According to another aspect of the present invention, the individual raw noodles are first forced apart and cut, the separated, cut noodles are then charged into the container, the container is sealingly engaged with the cover, the covered container is immersed in hot oil having a temperature of 130.degree. C. to 160.degree. C., and the noodles are fried in the covered container.
The above and other objects, advantages and features of this invention will readily be appreciated as the same becomes better understood by reference to the following detailed description of presently preferred embodiments thereof when considered in connection with the appended drawing in which:
FIG. 1 is a partial perspective view of an otherwise known frying apparatus for noodles, showing the perforated containers and cover of the invention, the latter being illustrated spaced from the containers;
FIG. 2 shows the state of the noodles in a container in hot oil, with a cover whose perforations constitute more than 30% of the cover area;
FIG. 3 is similar to FIG. 2, the cover having perforations constituting less than 5% of the cover area;
FIG. 4 is similar to FIG. 2, the cover having perforations constituting 5% to 30% of the cover area; and
FIG. 5 shows perspective views of various container shapes.
Referring now to the drawing and first to FIG. 1, perforated containers 1 show the embodiment of the present invention wherein the containers have the shape of a truncated cone. The same effect will be obtained with containers having any of the shapes illustrated in FIG. 5 or like prismatic bodies. While FIG. 1 shows perforated cover 2 spaced from the series of containers 1, the cover sealingly engages each container in any suitable manner after the container has been charged with the noodles and before it is immersed in hot oil for frying in a manner well known per se.
In frying apparatus described and illustrated in U.S. patent application Ser. No. 681,437, filed Apr. 29, 1976 and now abandoned, whose disclosure is incorporated herein by reference, for example, perforated containers in an arrangement like that shown in FIG. 1 are charged with raw noodles and are engaged sealingly with a perforated belt of a general type similar to cover 2, the sealed containers being conveyed through a hot oil bath. While being conveyed through the hot oil, the noodles are fried in their containers.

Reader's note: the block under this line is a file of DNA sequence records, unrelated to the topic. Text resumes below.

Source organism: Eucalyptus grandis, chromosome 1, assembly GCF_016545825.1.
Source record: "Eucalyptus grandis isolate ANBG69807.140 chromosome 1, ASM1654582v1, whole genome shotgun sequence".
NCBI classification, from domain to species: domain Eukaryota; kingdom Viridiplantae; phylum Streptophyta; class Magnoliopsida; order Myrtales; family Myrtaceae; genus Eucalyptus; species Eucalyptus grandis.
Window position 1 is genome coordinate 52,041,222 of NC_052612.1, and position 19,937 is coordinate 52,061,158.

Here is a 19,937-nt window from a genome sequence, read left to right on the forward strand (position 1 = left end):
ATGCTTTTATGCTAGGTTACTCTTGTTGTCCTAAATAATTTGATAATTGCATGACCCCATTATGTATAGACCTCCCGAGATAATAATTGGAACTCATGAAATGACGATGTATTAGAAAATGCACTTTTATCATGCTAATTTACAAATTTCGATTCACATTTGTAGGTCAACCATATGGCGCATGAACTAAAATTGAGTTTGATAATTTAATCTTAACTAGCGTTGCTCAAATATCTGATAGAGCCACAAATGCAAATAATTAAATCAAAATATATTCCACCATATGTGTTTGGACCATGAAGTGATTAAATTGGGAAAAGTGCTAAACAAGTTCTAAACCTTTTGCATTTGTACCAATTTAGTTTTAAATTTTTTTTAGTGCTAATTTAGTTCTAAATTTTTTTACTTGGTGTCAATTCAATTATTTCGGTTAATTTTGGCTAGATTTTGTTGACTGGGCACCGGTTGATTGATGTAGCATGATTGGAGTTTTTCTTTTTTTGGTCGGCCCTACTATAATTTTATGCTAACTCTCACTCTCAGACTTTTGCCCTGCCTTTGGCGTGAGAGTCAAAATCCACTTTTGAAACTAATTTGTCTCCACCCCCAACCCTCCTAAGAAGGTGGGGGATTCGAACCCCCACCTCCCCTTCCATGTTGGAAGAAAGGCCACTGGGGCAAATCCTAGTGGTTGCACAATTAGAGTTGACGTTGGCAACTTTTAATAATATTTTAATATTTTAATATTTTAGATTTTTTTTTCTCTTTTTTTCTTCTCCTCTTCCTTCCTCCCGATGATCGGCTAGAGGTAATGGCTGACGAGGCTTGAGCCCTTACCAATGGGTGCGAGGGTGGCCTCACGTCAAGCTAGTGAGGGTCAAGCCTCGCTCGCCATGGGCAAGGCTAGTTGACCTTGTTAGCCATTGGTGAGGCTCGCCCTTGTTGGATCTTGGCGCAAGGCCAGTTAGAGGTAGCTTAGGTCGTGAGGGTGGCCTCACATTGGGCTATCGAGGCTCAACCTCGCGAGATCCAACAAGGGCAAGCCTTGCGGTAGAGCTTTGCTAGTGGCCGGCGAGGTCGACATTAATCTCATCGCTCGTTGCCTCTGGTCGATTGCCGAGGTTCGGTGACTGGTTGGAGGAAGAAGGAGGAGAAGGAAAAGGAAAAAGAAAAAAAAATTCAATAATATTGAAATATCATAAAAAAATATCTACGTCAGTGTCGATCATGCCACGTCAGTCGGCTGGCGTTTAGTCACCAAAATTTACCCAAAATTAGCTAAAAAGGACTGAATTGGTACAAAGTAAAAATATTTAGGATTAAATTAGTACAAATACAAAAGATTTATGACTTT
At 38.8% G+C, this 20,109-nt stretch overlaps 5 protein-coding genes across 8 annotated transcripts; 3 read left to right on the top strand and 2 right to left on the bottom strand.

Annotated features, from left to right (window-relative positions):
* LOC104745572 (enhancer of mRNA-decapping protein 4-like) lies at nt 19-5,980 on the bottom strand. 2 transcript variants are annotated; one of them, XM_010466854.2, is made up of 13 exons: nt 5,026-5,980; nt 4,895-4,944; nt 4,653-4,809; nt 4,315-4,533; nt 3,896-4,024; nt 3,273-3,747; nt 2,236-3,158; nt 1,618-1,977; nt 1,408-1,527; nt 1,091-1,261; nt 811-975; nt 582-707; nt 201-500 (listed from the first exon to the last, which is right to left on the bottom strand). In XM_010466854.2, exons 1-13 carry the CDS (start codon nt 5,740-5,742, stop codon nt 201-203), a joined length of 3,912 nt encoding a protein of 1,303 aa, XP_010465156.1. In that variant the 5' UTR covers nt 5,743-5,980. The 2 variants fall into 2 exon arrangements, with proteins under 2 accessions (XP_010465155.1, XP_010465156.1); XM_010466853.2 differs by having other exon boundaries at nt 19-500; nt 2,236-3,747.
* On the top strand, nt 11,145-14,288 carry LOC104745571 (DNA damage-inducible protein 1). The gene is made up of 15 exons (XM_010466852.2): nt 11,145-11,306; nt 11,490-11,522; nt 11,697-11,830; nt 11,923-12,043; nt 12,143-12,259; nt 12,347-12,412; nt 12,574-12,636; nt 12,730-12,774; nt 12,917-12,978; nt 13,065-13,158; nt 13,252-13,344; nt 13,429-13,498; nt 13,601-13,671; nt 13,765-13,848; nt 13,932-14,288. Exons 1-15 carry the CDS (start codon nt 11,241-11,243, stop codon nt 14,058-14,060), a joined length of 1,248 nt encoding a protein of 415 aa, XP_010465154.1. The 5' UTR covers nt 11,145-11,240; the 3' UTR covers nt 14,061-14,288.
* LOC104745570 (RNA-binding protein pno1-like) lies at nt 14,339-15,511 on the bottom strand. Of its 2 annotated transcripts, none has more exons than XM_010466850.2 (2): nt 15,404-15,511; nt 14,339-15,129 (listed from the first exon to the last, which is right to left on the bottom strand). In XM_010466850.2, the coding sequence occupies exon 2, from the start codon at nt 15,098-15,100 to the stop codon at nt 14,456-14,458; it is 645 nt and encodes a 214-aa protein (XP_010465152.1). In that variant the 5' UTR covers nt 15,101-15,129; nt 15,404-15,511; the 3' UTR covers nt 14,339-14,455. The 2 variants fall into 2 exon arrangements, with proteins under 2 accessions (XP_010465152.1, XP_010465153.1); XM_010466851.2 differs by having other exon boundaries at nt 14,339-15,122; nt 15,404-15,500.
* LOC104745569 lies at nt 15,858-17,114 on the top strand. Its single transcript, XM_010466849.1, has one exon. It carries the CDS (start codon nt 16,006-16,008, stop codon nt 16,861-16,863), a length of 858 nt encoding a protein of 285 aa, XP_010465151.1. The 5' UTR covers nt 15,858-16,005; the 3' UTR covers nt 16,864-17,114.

The containers in the prior patent application are shallow pan-like receptacles and thus differ from deep containers 1 which have a height of more than 3 cm. Also, perforations 3 in cover 2 are so dimensioned and distributed over area 5, which forms the cover for each container, that the perforations constitute 5% to 30% of that area.
The criticality of this parameter is illustrated in FIGS. 2 to 4. If the perforations constitute more than 30% of cover area 5, as shown in FIG. 2, the individual noodles at the top will be pushed upwards against the cover by the violent evaporation of water from the noodles, as indicated by the plurality of vertical arrows, to form a dense portion a of the lump A of noodles in the container, layers b and c of the dehydrated noodles differing therefrom in density, so that a non-homogeneous mass is formed. In case the perforations in the cover constitute less than 5% of the area, as shown in FIG. 3, water evaporation will be inhibited, as shown by the few vertical arrows, causing the lowest layer c to be solidified densely before the lump A of the noodles expands and solidifies evenly. Thus, in either case, it is impossible to obtain a uniform density of the dehydrated noodles, with a concomitant failure to obtain uniform dehydration. A prolonged period of frying is required.
On the other hand, as shown in FIG. 4, if the range of the percentage of perforations in the cover is selected in accordance with the invention, the evaporation of water proceeds not only upwardly at a somewhat restricted rate but also somewhat downwardly and horizontally, causing the lump A of the noodles to expand during dehydration in all directions more or less uniformly. Therefore, the noodles are solidified uniformly, without substantial layering, and homogenously dehydrated noodles are obtained.